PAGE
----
This ECG was obtained from an 84-year-old woman who was scheduled for surgery. When the anesthesiologist did this ECG, the surgery was cancelled. It is a very good example of fascicular-level blocks.
Second-degree AV block Type II
Just like other subjects we are taught in school, ECG interpretation is usually taught in a very basic, simplistic way. As we add to our knowledge, we are able to determine the mechanisms of more complex rhythms.
This strip shows a second-degree AV block. During most of the strip, 2:1 conduction is present. At the beginning, however, two consecutive p waves are conducted, revealing progressive prolongation of the PR interval. This usually represents a Type I , or nodal, block: progressive refractoriness of the AV node. However, the wide QRS ( possibly left bundle branch block), and the fact that the non-conducted p waves are "out in the open" where they should have conducted, points to Type II - an intermi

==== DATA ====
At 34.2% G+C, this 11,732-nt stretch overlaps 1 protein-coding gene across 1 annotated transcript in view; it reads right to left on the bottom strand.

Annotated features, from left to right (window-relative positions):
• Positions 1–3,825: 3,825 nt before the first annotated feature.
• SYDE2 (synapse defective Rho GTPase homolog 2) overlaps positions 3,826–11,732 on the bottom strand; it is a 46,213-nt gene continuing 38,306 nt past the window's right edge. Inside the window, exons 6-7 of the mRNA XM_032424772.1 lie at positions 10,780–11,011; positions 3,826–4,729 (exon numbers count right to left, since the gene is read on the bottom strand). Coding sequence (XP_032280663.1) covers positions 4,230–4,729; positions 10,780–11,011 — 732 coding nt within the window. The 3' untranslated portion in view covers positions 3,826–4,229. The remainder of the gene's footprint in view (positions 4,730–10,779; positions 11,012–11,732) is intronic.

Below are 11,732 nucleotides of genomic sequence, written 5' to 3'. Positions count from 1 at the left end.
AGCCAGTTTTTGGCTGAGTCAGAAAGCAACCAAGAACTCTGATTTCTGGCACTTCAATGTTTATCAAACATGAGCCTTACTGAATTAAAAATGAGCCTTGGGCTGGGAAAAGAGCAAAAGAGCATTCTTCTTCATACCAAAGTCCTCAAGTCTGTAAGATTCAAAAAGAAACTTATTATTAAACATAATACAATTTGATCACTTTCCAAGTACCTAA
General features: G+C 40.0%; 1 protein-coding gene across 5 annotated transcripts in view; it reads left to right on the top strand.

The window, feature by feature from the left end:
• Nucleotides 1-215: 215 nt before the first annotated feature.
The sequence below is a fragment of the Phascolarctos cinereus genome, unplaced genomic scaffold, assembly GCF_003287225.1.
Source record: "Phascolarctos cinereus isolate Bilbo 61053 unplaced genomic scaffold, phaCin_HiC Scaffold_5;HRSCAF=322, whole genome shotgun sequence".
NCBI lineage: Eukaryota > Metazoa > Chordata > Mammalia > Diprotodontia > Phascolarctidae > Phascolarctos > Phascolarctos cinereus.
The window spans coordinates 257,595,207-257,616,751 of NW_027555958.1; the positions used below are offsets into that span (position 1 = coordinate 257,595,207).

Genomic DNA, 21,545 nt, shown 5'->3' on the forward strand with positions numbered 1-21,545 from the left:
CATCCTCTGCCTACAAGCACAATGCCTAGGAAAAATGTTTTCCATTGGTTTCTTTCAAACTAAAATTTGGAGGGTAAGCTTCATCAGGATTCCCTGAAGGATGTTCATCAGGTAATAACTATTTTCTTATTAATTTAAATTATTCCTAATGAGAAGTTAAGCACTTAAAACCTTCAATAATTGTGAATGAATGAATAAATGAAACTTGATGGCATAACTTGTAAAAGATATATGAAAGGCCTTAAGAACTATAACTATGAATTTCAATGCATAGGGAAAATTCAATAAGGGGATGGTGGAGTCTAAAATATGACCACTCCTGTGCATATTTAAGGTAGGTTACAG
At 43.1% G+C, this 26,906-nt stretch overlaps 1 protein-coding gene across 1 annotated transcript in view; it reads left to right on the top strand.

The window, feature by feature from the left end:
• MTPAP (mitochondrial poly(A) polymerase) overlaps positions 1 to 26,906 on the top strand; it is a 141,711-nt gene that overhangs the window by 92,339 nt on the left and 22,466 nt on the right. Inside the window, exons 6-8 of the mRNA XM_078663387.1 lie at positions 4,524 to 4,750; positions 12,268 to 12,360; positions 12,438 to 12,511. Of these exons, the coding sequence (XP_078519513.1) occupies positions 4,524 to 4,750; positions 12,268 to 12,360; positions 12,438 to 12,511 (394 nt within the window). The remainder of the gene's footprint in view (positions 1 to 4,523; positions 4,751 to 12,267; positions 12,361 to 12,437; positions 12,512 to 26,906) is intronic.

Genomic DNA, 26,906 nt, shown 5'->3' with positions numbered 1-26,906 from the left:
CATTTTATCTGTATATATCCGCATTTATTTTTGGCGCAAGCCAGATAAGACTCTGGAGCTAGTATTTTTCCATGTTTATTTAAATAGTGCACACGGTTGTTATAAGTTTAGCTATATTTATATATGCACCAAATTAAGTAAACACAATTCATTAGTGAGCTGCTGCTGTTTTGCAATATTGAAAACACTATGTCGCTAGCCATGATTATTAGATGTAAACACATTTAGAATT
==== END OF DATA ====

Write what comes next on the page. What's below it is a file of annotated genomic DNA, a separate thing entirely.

Unfortunately, I have no available clinical data on this patient. Merely looking for an interpretation of the ECG in it's raw form.
No clinical patient data available for this 12-lead ECG.
What does this tracing show? Choose the correct answer from the list below.
(1.) Sinus bradycardia with atrial bigeminy; conducted APBs; prominent U-waves; RBBB
(2.) Sinus rhythm with 3:2 and 2:1 Type II AV block; RBBB
(3.) Sinus rhythm with atrial bigeminy; both conducted and nonconducted APBs; RBBB
APBs = atrial premature beats
RBBB = right bundle-branch block
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